Of course, no one has brought up the terms "old lady" or "old man." They're so biker, so weird, and yet...I find them tender and funny, and they give you a sense of the commitment between people, they make you imagine a couple together on a porch swing, white haired, holding hands, being comfortable with each other. You could say they were condescending too, but "sweetie" is worse, I'd say.

  18. Actually, I LOVE the term "my old man" but these days people think you're referring to your father. But a real hippie never uses "old man" or "old lady" for anything but a POSSLQ.

    Bela, what sayest thou? "Mon vieux"? That has other meanings in French, doesn't it?

  19. I don't mind "partner" so much, but this is only because the alternatives are, as you and others have pointed out, much worse.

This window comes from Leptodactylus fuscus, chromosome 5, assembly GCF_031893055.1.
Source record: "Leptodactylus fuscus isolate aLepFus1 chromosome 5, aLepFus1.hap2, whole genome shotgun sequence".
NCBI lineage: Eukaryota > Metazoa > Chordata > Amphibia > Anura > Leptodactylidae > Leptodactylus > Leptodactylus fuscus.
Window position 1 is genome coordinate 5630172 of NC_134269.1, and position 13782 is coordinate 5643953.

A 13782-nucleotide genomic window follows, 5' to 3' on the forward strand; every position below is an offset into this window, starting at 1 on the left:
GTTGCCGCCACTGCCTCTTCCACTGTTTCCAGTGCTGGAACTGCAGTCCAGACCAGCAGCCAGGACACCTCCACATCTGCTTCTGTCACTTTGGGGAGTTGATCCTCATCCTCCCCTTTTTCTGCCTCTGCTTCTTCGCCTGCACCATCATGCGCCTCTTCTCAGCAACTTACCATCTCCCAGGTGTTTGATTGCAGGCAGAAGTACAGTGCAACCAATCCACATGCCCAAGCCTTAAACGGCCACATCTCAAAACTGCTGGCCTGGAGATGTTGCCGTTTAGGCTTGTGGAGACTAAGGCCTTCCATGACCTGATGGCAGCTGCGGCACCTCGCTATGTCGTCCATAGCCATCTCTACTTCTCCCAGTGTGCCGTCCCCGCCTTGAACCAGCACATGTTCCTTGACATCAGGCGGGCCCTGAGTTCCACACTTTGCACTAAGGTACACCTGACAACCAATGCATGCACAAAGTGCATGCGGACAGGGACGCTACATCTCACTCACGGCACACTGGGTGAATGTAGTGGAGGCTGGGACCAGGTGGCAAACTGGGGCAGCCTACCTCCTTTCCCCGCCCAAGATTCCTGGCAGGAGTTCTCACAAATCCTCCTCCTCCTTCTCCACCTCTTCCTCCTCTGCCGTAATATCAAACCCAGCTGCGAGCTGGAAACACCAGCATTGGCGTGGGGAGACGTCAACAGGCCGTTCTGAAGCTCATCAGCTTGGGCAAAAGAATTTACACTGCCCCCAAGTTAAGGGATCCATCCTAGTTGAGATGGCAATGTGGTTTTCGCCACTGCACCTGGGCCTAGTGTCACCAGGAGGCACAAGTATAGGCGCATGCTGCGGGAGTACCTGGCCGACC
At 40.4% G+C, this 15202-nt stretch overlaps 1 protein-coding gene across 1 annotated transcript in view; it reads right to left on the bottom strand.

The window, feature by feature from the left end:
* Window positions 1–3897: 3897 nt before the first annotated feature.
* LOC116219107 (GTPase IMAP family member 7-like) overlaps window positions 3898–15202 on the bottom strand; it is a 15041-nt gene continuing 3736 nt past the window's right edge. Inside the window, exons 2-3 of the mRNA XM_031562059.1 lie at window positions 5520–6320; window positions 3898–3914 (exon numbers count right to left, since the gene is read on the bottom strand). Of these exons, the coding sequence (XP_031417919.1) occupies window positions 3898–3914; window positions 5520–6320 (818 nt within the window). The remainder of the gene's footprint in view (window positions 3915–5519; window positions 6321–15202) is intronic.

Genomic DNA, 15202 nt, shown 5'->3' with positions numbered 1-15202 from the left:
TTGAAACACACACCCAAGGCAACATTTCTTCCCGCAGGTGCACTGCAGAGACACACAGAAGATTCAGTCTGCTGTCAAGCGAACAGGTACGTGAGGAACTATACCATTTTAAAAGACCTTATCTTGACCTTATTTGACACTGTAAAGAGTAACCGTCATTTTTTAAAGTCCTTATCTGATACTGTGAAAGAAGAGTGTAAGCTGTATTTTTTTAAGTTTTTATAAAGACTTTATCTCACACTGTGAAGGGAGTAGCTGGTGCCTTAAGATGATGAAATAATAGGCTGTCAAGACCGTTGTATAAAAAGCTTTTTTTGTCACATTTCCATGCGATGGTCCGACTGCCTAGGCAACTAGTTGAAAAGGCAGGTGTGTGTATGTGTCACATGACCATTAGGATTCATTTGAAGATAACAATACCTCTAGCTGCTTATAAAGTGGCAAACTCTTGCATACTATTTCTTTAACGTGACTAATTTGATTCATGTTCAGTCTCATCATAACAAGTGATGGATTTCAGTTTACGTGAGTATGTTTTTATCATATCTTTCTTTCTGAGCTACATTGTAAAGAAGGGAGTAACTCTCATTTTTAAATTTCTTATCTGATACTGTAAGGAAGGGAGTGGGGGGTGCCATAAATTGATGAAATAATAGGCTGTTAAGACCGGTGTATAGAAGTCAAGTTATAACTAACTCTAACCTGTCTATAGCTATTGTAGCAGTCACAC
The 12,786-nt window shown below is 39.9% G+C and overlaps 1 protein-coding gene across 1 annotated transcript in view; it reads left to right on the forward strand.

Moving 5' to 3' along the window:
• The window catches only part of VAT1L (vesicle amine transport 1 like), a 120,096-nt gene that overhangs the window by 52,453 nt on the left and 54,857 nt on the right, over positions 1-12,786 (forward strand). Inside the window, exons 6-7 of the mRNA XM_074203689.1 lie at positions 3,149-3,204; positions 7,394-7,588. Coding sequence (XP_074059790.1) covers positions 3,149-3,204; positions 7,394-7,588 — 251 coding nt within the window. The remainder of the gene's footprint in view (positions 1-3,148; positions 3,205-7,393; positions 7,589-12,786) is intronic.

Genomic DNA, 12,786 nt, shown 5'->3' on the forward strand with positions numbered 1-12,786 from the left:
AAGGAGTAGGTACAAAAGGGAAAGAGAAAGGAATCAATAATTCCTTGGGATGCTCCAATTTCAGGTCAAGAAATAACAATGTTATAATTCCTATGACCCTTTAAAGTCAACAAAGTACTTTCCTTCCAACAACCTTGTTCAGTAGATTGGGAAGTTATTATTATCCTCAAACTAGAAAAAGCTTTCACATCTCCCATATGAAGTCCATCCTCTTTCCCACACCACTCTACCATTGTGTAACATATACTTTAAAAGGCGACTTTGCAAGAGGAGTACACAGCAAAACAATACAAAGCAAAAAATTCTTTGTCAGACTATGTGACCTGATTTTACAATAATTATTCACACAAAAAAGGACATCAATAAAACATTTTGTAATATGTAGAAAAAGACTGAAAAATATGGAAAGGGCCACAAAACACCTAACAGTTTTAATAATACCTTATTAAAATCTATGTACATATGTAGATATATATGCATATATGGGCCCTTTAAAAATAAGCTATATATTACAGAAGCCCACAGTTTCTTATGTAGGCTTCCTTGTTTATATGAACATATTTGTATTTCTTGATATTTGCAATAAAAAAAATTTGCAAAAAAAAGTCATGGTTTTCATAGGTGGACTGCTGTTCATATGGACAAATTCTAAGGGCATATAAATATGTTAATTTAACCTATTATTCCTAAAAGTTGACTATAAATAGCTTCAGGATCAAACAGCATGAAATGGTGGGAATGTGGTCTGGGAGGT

After leaving my teen years, I really despised the word "boyfriend." I hated being referred to as a "girl" when I was rightly a woman at that point, and it seemed rotten to call me a "girl"friend or call a man a "boy"friend. And to go on a tangent, both my husband and I had weirdness over the word "fiancée." We instead decided to use the phrase "my intended," but that was only because it made us giggle.

  20. Drat, Blogger ate my comment again!

    T, I don't buy the whole "defusing" thing. An insulting name is an insulting name. I dislike rap intensely for its inanity and its misogyny. What's wrong with expressing one's emotions in a truthful and acceptable way?

    F, you can't really call your spouse 'mon vieux' or 'ma vieille' in French. They mean 'mate' and are best accompanied by a slap (!) on the back. Comment ça va, mon vieux?”

    K, I find fiancé(e) as yucky as ‘mon chéri’: it’s soooo smug!